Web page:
Connect the Dots for Your Prospect

To be a truly successful sales professional, you must reframe the benefits of your product or service so they can be measured with yardsticks your customer is already using to measure their success. I’m sure most of you have heard me say this before, and I repeat it often because I believe that this concept is absolutely vital to efficiency sales success.

Today, I’d like to share a story that comes from one of our Efficiency Sales Professional™ Certificate Boot Camp graduates. This ninja (who we’ll call Sarah) started out her sales career selling anti-violence training programs to schools.

Sarah would go into each school, meet with the principal, and typically say something like, “I’m here because my mentor and I are advancing this anti-violence program that I think would greatly benefit your school.” Before too long, the conversation would advance to, “How much does it cost?” She would tell the principal the price (I believe it was somewhere around $9,000), at which point the principal would recoil and say, “Did you take a look around? I mean, we don't have enough books, we don't have enough computers…we hardly have enough money to put the chains on the doors to keep the drug dealers out during the school day. Where do you think I'm going to get $9,000 to buy your training system?”

Sarah was a sales professional and was unfazed by this concern. She would say, “Let me ask you a question: How many fistfights did you have last month?” At that point the principal would say something like, “Oh, don't even get me started.” Sarah would continue, “Well, what happens when you do have a fistfight?” The principal would respond, “We suspend the kids.” Sarah would then ask, “One kid or both kids?” The principal would say, “Both kids, since we can’t usually determine who threw the first punch.” She would then ask, “How many days do you suspend them for?” The principal would typically respond, “A minimum of three days.” Sarah would then put the last link in the chain by asking, “Is it true that the district allocates funding to your school using the formula of $40 per day for each student who shows up for school?” The principal would respond, “Yes.”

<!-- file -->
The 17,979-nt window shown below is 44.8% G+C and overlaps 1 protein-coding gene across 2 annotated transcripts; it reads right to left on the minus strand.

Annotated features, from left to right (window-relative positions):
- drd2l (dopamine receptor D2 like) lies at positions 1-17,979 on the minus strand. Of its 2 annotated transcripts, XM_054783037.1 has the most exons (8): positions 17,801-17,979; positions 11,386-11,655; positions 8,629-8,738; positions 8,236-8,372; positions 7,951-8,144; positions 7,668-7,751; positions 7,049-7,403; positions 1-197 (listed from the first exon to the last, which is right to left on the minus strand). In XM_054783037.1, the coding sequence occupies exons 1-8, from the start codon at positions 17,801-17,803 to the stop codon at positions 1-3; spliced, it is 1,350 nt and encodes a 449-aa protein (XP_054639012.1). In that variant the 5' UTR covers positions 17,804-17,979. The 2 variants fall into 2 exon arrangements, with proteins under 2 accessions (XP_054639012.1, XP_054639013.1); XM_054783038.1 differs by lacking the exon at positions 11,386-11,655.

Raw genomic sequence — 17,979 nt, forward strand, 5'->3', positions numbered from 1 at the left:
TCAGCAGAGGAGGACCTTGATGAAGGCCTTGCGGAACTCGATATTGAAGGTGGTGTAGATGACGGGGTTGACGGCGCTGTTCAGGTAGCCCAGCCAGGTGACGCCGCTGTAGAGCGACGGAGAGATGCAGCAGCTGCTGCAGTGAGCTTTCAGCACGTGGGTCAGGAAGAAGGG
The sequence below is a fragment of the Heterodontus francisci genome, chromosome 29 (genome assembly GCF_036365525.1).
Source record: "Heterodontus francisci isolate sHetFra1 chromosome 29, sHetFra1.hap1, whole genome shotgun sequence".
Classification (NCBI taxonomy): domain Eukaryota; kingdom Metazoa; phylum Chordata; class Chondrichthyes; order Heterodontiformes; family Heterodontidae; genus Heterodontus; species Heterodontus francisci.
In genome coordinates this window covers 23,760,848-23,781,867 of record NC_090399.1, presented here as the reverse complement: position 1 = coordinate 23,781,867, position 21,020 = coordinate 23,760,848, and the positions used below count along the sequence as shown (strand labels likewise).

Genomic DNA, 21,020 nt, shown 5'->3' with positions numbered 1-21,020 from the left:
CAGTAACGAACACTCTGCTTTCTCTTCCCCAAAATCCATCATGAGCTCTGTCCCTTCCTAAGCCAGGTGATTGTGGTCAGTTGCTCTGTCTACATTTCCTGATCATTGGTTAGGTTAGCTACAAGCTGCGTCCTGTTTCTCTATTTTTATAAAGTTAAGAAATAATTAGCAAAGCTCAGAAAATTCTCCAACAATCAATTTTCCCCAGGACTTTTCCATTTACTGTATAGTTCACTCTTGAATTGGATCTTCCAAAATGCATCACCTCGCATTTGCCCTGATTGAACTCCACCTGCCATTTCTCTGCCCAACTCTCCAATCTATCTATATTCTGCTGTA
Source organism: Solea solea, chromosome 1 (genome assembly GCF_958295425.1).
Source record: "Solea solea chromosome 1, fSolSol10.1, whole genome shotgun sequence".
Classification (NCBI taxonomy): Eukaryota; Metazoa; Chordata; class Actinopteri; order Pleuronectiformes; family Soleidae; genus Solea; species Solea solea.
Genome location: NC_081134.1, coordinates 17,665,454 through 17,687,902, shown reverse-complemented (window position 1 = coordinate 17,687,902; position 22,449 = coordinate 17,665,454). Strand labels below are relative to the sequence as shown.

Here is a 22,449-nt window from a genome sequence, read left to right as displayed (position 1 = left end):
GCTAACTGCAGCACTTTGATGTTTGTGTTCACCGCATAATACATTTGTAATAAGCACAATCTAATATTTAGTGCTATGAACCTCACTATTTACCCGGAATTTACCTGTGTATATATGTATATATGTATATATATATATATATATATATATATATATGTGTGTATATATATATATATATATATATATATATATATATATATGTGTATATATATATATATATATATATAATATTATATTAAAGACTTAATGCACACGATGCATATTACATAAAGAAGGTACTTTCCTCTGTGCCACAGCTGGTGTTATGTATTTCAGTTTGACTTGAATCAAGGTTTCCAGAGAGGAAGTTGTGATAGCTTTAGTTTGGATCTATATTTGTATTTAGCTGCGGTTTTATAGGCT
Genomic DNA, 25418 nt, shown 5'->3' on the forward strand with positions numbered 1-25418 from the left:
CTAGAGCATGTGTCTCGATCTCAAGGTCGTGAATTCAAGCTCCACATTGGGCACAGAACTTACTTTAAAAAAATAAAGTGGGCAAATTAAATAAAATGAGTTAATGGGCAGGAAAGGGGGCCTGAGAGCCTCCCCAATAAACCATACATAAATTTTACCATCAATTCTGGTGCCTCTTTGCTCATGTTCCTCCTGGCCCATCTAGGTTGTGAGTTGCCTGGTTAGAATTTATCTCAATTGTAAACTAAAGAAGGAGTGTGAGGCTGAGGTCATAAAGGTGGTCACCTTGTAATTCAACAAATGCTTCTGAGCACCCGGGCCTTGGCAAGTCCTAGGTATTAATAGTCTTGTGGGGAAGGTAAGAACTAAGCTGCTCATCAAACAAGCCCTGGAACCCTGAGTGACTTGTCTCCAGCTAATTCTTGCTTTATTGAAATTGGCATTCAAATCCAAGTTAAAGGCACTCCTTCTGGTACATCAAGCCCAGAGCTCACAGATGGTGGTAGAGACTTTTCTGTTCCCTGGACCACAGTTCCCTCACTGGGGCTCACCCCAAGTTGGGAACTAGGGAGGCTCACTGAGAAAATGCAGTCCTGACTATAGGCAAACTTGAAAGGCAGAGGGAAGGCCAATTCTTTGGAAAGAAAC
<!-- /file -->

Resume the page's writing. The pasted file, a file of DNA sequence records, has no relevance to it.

Now comes the fun part. She knows that every fistfight costs this principal 3 days x 2 kids x $40, or $240 of potential funding from the district. So she would respond, “You know, with all due respect Mr. Principal, you'll probably break even on this $9,000 investment in the first month of the fall semester, and after that you’ll able to spend all of your incremental school subsidies on more books and computers, which you and I both know you need.”

Sarah told me that using this approach afforded her a success rate better than 95% (which she deserved since she was connecting dots for her prospect and using the right yardsticks). I'm sure when she walked into the room, before she started speaking, there was no way that the principal was thinking about average school attendance subsidies or how much money he loses from the district every time he suspends two kids for three days each. He probably hadn’t even thought about quantifying and monetizing the number of fights he'd had in the school. When all that stuff is lined up, it’s easy for him to agree with Sarah that the best thing he could possibly do is buy her training system and start using the larger subsidies he’d now be receiving to improve the learning outcomes in his school.

So what’s the moral of the story? Figure out what yardsticks your prospect is using to measure his or her own success, connect the dots for your prospect, and make your product or service a no-brainer investment decision.


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By (Mark Jewell, President of Selling Energy | | | sales tips |
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